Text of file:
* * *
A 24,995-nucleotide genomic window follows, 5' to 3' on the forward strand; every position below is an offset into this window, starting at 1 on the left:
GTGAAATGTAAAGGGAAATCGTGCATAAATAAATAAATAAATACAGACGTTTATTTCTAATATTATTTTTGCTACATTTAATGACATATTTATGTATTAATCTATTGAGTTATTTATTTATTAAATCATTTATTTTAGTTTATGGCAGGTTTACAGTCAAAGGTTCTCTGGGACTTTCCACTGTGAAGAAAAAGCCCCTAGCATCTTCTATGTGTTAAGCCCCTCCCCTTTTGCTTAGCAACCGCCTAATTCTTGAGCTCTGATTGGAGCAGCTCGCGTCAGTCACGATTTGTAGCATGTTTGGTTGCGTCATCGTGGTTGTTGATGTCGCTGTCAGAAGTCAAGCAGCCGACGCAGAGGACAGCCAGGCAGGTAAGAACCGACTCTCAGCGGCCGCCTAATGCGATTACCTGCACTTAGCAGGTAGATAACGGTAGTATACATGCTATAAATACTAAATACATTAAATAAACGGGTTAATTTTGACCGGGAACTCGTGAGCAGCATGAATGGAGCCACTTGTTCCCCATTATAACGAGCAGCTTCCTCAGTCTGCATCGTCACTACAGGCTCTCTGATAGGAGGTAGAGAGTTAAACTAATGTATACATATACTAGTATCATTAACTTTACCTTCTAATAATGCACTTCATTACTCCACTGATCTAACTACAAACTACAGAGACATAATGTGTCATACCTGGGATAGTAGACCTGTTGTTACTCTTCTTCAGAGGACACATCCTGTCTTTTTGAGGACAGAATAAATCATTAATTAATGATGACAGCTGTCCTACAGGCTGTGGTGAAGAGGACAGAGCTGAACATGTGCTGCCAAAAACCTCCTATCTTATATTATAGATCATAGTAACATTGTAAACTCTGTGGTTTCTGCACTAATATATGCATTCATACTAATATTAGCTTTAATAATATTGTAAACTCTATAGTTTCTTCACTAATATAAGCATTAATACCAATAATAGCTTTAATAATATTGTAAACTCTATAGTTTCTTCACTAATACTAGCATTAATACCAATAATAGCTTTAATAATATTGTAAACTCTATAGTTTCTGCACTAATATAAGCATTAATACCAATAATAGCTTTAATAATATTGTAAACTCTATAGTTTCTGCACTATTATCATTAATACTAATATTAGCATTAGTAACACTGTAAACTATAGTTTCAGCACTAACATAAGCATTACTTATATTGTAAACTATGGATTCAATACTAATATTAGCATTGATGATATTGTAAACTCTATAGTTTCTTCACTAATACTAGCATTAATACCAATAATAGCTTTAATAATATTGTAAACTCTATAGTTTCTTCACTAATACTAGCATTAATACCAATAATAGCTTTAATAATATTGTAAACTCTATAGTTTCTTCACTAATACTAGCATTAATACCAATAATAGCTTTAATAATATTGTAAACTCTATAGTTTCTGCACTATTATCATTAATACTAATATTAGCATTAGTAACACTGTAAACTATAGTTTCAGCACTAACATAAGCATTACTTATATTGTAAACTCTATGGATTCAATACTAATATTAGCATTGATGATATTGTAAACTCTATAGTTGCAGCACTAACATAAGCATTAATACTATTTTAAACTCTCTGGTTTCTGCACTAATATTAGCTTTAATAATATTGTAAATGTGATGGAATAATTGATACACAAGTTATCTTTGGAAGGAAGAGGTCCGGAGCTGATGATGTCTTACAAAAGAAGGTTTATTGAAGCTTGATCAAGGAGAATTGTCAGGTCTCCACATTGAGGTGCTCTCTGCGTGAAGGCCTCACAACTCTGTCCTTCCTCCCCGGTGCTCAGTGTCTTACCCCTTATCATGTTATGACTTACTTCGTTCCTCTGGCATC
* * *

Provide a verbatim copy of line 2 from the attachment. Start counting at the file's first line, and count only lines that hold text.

GTGAAATGTAAAGGGAAATCGTGCATAAATAAATAAATAAATACAGACGTTTATTTCTAATATTATTTTTGCTACATTTAATGACATATTTATGTATTAATCTATTGAGTTATTTATTTATTAAATCATTTATTTTAGTTTATGGCAGGTTTACAGTCAAAGGTTCTCTGGGACTTTCCACTGTGAAGAAAAAGCCCCTAGCATCTTCTATGTGTTAAGCCCCTCCCCTTTTGCTTAGCAACCGCCTAATTCTTGAGCTCTGATTGGAGCAGCTCGCGTCAGTCACGATTTGTAGCATGTTTGGTTGCGTCATCGTGGTTGTTGATGTCGCTGTCAGAAGTCAAGCAGCCGACGCAGAGGACAGCCAGGCAGGTAAGAACCGACTCTCAGCGGCCGCCTAATGCGATTACCTGCACTTAGCAGGTAGATAACGGTAGTATACATGCTATAAATACTAAATACATTAAATAAACGGGTTAATTTTGACCGGGAACTCGTGAGCAGCATGAATGGAGCCACTTGTTCCCCATTATAACGAGCAGCTTCCTCAGTCTGCATCGTCACTACAGGCTCTCTGATAGGAGGTAGAGAGTTAAACTAATGTATACATATACTAGTATCATTAACTTTACCTTCTAATAATGCACTTCATTACTCCACTGATCTAACTACAAACTACAGAGACATAATGTGTCATACCTGGGATAGTAGACCTGTTGTTACTCTTCTTCAGAGGACACATCCTGTCTTTTTGAGGACAGAATAAATCATTAATTAATGATGACAGCTGTCCTACAGGCTGTGGTGAAGAGGACAGAGCTGAACATGTGCTGCCAAAAACCTCCTATCTTATATTATAGATCATAGTAACATTGTAAACTCTGTGGTTTCTGCACTAATATATGCATTCATACTAATATTAGCTTTAATAATATTGTAAACTCTATAGTTTCTTCACTAATATAAGCATTAATACCAATAATAGCTTTAATAATATTGTAAACTCTATAGTTTCTTCACTAATACTAGCATTAATACCAATAATAGCTTTAATAATATTGTAAACTCTATAGTTTCTGCACTAATATAAGCATTAATACCAATAATAGCTTTAATAATATTGTAAACTCTATAGTTTCTGCACTATTATCATTAATACTAATATTAGCATTAGTAACACTGTAAACTATAGTTTCAGCACTAACATAAGCATTACTTATATTGTAAACTATGGATTCAATACTAATATTAGCATTGATGATATTGTAAACTCTATAGTTTCTTCACTAATACTAGCATTAATACCAATAATAGCTTTAATAATATTGTAAACTCTATAGTTTCTTCACTAATACTAGCATTAATACCAATAATAGCTTTAATAATATTGTAAACTCTATAGTTTCTTCACTAATACTAGCATTAATACCAATAATAGCTTTAATAATATTGTAAACTCTATAGTTTCTGCACTATTATCATTAATACTAATATTAGCATTAGTAACACTGTAAACTATAGTTTCAGCACTAACATAAGCATTACTTATATTGTAAACTCTATGGATTCAATACTAATATTAGCATTGATGATATTGTAAACTCTATAGTTGCAGCACTAACATAAGCATTAATACTATTTTAAACTCTCTGGTTTCTGCACTAATATTAGCTTTAATAATATTGTAAATGTGATGGAATAATTGATACACAAGTTATCTTTGGAAGGAAGAGGTCCGGAGCTGATGATGTCTTACAAAAGAAGGTTTATTGAAGCTTGATCAAGGAGAATTGTCAGGTCTCCACATTGAGGTGCTCTCTGCGTGAAGGCCTCACAACTCTGTCCTTCCTCCCCGGTGCTCAGTGTCTTACCCCTTATCATGTTATGACTTACTTCGTTCCTCTGGCATC